Jesus and the Gospels
“He asked them, ‘But who do you say that I am?’” (Mark 8:29). 

In addition to the four canonical gospels of Matthew, Mark, Luke, and John, more than 50 gospels were written by early Christians in antiquity, such as the gospels of Thomas, Peter, Mary, and even Judas.  Each gospel has its own distinctive view of Jesus.  Why do these gospels portray Jesus in the way they did?  What do these portrayals tell us about Jesus, and what do they tell us about the gospel writers themselves?  In this class we will learn how various scholarly methods can illuminate the gospels, using the different views of Jesus as a vital lens to study and understand the variety of emergent Christian groups.

Forbidden Scriptures
The books of the Bible are only the tip of an iceberg of a vast collection of ancient literature produced by ancient Jews and Christians, such as the Dead Sea Scrolls, the Book of Enoch, and the Gospel of Thomas.   Why were these books excluded from the Bible?  Why have they been lost, forgotten, or even banned?  In this class, we will examine several ancient Jewish and Christian writings that were omitted from the Bible, placing them in their historical contexts and in dialogue with canonical texts in order to gain a more complete understanding of ancient Jewish and Christian cultures.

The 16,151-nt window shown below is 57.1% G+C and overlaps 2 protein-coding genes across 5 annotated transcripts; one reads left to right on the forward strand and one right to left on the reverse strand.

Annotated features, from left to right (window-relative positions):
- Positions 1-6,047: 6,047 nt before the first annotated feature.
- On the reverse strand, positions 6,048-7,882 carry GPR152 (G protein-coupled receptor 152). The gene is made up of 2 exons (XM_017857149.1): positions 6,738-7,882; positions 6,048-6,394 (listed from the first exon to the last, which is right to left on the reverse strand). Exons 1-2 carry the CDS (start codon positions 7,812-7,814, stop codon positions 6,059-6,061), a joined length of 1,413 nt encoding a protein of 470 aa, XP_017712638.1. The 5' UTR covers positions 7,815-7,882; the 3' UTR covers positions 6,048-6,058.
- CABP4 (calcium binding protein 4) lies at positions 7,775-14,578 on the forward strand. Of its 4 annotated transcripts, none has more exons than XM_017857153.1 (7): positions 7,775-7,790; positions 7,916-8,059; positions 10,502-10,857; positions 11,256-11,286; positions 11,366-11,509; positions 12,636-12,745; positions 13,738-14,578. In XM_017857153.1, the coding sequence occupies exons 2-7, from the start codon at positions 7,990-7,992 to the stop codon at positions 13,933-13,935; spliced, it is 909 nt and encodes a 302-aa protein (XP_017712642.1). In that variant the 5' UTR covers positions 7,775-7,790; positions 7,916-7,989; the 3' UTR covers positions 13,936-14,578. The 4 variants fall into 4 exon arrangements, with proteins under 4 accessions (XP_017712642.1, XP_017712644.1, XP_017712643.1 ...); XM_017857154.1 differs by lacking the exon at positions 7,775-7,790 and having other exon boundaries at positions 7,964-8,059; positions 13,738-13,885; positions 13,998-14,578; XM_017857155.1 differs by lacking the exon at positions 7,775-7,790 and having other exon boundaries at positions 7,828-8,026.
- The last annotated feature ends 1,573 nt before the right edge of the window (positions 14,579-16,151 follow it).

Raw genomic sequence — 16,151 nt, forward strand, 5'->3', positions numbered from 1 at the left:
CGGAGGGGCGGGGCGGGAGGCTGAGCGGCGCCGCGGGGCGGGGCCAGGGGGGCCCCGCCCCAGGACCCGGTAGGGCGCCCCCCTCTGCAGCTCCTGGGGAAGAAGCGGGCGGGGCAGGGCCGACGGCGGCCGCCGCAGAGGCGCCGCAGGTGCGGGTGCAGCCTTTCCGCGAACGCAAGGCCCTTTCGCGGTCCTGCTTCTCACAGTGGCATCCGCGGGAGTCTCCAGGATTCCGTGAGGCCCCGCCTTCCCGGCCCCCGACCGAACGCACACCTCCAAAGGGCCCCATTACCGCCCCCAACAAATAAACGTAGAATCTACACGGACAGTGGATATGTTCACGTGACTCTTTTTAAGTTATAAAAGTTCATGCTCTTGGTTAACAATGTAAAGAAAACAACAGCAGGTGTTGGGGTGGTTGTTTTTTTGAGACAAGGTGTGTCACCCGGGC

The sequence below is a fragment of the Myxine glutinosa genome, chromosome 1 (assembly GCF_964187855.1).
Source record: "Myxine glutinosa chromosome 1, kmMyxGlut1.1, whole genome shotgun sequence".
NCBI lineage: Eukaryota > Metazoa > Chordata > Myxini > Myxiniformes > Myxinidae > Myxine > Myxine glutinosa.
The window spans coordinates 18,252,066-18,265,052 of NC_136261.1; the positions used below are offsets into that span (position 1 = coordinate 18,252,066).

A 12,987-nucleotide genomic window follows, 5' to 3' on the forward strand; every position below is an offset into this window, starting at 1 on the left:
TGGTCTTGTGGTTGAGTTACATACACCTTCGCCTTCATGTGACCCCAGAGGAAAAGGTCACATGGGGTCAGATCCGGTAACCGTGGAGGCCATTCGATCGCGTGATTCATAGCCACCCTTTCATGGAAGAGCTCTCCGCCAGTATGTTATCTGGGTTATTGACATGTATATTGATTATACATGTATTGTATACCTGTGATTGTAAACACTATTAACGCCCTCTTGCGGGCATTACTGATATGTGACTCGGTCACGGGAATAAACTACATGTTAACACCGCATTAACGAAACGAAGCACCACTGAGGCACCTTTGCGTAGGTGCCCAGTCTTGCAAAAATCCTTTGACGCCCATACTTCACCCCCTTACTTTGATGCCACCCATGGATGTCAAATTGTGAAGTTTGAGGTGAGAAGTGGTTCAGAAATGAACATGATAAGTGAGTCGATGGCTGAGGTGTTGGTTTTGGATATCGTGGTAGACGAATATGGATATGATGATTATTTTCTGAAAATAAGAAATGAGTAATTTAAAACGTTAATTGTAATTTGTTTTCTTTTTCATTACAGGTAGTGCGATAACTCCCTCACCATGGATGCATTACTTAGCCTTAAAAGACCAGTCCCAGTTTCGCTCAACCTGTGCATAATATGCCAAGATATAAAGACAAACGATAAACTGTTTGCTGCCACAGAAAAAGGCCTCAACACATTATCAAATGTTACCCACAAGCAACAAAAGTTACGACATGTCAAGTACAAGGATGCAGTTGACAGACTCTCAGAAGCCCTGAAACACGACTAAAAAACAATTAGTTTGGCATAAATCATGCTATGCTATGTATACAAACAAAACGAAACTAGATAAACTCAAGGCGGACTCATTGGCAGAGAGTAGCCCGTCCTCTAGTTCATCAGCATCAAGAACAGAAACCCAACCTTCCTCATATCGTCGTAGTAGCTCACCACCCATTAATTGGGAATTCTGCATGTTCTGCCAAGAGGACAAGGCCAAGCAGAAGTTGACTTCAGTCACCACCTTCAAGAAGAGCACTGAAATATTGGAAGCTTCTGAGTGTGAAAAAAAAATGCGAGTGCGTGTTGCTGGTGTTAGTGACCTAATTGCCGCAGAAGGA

Saturday, August 24, 2013

Hebrews 9:23 Really Bothers Me

After publishing my recent book, I am of course in need of a hiatus from Hebrews and am off to different research projects, particularly my Christian Moses stuff.  But when I return to Hebrews--and I shall return--it will likely be because of Hebrews 9:23, a line that has bothered me every time I've read it.  Quoting from the RSV: